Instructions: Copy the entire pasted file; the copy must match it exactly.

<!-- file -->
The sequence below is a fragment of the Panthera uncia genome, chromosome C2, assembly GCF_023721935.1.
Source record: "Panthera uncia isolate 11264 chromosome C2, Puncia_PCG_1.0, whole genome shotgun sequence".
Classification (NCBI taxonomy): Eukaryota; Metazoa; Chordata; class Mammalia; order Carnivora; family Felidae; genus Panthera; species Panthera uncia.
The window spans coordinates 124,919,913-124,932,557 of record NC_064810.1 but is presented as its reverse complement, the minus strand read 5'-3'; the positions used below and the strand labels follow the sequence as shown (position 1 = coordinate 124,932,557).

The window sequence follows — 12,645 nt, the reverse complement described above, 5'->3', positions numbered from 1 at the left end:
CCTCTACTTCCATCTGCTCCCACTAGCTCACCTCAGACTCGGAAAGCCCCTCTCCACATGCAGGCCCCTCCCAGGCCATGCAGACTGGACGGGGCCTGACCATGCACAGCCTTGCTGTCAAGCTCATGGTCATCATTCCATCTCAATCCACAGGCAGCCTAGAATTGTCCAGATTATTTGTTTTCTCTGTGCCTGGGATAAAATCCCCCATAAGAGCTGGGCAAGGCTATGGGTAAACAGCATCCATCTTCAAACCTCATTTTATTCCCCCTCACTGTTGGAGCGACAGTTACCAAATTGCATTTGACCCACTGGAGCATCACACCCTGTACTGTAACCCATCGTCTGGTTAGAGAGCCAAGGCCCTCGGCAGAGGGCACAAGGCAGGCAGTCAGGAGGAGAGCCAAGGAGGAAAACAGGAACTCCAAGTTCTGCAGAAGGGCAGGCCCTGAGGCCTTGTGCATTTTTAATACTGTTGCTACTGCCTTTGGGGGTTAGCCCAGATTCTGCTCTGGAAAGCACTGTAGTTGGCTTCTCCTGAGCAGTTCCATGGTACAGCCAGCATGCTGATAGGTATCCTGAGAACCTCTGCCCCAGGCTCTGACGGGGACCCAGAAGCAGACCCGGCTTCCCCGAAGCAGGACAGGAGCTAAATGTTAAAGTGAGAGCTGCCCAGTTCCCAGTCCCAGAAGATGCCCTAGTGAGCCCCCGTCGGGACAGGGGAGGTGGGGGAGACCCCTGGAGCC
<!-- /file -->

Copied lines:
The sequence below is a fragment of the Panthera uncia genome, chromosome C2, assembly GCF_023721935.1.
Source record: "Panthera uncia isolate 11264 chromosome C2, Puncia_PCG_1.0, whole genome shotgun sequence".
Classification (NCBI taxonomy): Eukaryota; Metazoa; Chordata; class Mammalia; order Carnivora; family Felidae; genus Panthera; species Panthera uncia.
The window spans coordinates 124,919,913-124,932,557 of record NC_064810.1 but is presented as its reverse complement, the minus strand read 5'-3'; the positions used below and the strand labels follow the sequence as shown (position 1 = coordinate 124,932,557).

The window sequence follows — 12,645 nt, the reverse complement described above, 5'->3', positions numbered from 1 at the left end:
CCTCTACTTCCATCTGCTCCCACTAGCTCACCTCAGACTCGGAAAGCCCCTCTCCACATGCAGGCCCCTCCCAGGCCATGCAGACTGGACGGGGCCTGACCATGCACAGCCTTGCTGTCAAGCTCATGGTCATCATTCCATCTCAATCCACAGGCAGCCTAGAATTGTCCAGATTATTTGTTTTCTCTGTGCCTGGGATAAAATCCCCCATAAGAGCTGGGCAAGGCTATGGGTAAACAGCATCCATCTTCAAACCTCATTTTATTCCCCCTCACTGTTGGAGCGACAGTTACCAAATTGCATTTGACCCACTGGAGCATCACACCCTGTACTGTAACCCATCGTCTGGTTAGAGAGCCAAGGCCCTCGGCAGAGGGCACAAGGCAGGCAGTCAGGAGGAGAGCCAAGGAGGAAAACAGGAACTCCAAGTTCTGCAGAAGGGCAGGCCCTGAGGCCTTGTGCATTTTTAATACTGTTGCTACTGCCTTTGGGGGTTAGCCCAGATTCTGCTCTGGAAAGCACTGTAGTTGGCTTCTCCTGAGCAGTTCCATGGTACAGCCAGCATGCTGATAGGTATCCTGAGAACCTCTGCCCCAGGCTCTGACGGGGACCCAGAAGCAGACCCGGCTTCCCCGAAGCAGGACAGGAGCTAAATGTTAAAGTGAGAGCTGCCCAGTTCCCAGTCCCAGAAGATGCCCTAGTGAGCCCCCGTCGGGACAGGGGAGGTGGGGGAGACCCCTGGAGCC